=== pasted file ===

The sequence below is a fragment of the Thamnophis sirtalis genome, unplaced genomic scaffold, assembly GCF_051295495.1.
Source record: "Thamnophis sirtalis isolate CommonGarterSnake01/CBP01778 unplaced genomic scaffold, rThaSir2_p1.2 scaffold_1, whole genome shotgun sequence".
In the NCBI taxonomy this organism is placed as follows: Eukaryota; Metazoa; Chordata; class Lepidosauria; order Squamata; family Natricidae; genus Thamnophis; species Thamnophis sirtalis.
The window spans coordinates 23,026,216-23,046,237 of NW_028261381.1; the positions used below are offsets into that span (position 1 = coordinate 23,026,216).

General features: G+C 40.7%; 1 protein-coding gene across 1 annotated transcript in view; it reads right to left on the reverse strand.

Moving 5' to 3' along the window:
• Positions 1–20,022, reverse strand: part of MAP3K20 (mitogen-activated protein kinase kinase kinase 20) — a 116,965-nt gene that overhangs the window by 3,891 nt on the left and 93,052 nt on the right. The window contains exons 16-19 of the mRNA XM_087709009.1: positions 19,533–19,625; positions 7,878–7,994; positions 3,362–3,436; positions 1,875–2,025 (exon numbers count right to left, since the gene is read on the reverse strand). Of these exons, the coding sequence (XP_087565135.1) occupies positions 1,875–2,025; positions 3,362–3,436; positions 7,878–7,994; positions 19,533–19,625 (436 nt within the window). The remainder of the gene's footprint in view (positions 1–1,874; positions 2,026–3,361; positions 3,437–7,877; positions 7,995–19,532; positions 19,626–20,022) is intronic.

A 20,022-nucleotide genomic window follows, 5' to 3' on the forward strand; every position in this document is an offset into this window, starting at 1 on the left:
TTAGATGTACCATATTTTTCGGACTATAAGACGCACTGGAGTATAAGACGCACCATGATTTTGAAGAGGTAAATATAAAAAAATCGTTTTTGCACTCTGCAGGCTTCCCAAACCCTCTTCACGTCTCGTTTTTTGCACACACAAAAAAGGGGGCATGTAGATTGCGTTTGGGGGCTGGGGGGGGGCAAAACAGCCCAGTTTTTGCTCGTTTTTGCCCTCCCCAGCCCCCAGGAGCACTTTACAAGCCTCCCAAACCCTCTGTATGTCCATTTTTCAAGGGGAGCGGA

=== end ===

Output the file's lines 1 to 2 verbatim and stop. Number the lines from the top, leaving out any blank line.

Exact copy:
The sequence below is a fragment of the Thamnophis sirtalis genome, unplaced genomic scaffold, assembly GCF_051295495.1.
Source record: "Thamnophis sirtalis isolate CommonGarterSnake01/CBP01778 unplaced genomic scaffold, rThaSir2_p1.2 scaffold_1, whole genome shotgun sequence".